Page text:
I fell in love with the tiny, distant country of Laos about twelve years ago, when I first visited on vacation. Laos is a sliver of mountain and river, with Vietnam on one side and Thailand on the other, Cambodia to the south and China and Myanmar to the north. I was captivated by the sounds, the smells, the scenery, and the warmth of the people I met… it was the appreciation of a tourist, but a curious one. Over many return visits I began to see and learn more.
One thing I learned was that the Vietnam War is not over, at least not there. Laos is the most heavily bombed nation on earth; during the Vietnam war, we dropped a planeload of bombs every eight minutes, twenty four hours a day, for nine years, on a country with a population smaller than New York City. Most of those bombs were cluster munitions, and about a third of them didn’t detonate. There are about 80 million live bombs on and in the ground, each primed and ready to kill a child, a farmer, or anyone else who comes too close.
Across Laos, teams of experts work to clean up these bombs. The work is slow and painstaking, and huge areas remain to be cleared. But it’s exciting work, and it’s achievable: it may take decades to clear the whole country, but a village can be made safe in a month. That’s my passion and my mission, and my recent sabbatical brought it to fruition: along with my spouse Darreby, I formed Restoration Laos to sponsor a bomb clearing team near the Vietnam border. Mine Action Team 53 is made up of fourteen Lao women, trained and supported by Mines Advisory Group (which has experience all over the world). The team studies military records, interviews elders who remember the bombs falling, scours the ground with metal detectors, and blows up or defuses the harvest of bombs they unearth. Together they will restore safety, peace of mind, and economic potential to over a thousand adults and children in their first year.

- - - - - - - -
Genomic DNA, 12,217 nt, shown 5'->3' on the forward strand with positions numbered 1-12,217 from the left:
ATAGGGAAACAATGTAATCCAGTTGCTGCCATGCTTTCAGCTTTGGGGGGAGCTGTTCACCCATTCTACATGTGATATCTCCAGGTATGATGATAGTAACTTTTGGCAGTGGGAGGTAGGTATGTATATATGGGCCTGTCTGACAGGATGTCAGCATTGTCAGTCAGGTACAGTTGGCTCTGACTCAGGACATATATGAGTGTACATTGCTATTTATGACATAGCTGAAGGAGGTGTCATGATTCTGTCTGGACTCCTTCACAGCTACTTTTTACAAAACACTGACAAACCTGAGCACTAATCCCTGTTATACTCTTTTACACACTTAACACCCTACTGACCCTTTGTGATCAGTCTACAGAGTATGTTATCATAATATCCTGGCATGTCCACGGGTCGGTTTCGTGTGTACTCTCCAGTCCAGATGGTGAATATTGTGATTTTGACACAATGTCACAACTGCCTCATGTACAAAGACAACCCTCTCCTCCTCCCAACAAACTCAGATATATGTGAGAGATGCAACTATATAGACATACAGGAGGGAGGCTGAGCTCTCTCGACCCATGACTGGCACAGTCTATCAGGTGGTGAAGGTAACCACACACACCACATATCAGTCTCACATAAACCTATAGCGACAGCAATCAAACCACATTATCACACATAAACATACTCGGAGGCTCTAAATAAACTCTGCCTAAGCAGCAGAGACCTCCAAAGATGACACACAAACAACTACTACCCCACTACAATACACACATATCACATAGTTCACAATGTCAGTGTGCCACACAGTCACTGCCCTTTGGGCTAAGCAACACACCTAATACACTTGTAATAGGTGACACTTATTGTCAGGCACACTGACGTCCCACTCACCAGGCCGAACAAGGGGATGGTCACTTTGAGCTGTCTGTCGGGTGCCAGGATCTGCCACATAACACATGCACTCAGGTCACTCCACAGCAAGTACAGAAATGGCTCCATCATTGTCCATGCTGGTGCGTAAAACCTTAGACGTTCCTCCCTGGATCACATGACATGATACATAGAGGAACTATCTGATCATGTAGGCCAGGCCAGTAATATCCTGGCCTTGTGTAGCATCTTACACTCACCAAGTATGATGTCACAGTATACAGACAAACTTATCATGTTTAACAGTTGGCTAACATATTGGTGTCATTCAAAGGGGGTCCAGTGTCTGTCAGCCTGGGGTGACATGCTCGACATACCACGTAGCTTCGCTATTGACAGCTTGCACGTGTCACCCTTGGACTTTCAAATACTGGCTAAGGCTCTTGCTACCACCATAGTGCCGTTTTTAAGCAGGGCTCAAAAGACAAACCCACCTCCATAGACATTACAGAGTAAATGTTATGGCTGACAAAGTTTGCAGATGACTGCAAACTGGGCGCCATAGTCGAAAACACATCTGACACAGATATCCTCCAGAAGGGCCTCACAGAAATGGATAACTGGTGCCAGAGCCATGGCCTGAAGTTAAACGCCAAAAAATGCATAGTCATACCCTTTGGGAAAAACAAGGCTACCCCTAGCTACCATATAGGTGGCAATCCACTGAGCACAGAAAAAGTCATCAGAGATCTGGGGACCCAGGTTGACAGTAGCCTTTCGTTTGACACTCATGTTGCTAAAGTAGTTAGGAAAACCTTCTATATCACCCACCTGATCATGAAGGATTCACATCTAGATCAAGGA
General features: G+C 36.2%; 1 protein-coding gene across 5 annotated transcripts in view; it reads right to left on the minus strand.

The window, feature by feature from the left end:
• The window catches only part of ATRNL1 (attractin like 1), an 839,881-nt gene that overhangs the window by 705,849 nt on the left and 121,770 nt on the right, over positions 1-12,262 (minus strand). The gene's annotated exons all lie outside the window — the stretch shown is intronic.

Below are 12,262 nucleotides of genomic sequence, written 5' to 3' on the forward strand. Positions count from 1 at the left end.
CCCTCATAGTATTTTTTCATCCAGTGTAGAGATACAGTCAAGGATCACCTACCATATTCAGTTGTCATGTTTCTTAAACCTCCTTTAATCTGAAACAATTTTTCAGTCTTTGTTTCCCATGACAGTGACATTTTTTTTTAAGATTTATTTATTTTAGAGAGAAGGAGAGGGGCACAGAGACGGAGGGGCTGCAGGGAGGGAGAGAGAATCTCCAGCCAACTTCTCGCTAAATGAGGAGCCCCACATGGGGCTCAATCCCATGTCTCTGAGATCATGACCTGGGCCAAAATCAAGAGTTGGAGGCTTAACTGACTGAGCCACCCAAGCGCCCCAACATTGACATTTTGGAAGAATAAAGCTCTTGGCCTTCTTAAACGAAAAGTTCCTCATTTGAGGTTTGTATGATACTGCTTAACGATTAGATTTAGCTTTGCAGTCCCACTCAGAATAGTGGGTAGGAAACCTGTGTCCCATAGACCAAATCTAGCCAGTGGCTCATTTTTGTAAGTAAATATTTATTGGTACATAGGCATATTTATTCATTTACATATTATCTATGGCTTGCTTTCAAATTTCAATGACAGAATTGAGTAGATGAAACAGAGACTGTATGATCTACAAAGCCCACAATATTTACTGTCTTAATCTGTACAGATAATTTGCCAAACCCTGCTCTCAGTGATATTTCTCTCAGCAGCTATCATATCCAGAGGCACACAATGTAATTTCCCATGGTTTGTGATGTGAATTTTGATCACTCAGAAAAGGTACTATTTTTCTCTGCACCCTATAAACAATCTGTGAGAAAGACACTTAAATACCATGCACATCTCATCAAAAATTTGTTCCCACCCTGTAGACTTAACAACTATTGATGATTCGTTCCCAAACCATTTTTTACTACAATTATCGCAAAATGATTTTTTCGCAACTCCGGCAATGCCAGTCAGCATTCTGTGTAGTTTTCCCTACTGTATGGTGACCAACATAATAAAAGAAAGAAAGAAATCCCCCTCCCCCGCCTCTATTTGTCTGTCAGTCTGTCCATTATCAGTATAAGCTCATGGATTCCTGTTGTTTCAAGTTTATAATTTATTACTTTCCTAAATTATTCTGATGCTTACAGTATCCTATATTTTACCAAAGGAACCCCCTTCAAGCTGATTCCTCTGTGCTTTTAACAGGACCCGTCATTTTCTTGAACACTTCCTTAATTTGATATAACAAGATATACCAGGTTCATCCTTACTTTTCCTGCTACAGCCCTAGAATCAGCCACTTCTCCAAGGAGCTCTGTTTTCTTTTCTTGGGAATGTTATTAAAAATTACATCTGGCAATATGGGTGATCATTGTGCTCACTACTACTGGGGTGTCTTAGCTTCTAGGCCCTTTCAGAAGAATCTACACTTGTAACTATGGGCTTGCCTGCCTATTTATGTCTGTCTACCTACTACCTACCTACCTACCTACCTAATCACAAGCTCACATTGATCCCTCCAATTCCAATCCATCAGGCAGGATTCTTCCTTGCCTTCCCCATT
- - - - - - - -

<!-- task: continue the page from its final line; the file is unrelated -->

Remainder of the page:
The Restoration Laos team is funded until April 2023. Now that sabbatical is over, my next challenge is to raise about $130,000 so it can keep working beyond this first year. This pays the salaries for the team members, keeps their vehicles running, and buys the explosives they use to destroy bombs as they find them.
I am hugely grateful to the Diocese of Maine for the sabbatical leave that let all this get started (and begin to learn the Lao language!); and even more excited about the interest so many are showing in becoming further involved.
If you would like to learn more about their project or to donate, please visit restorationlaos.org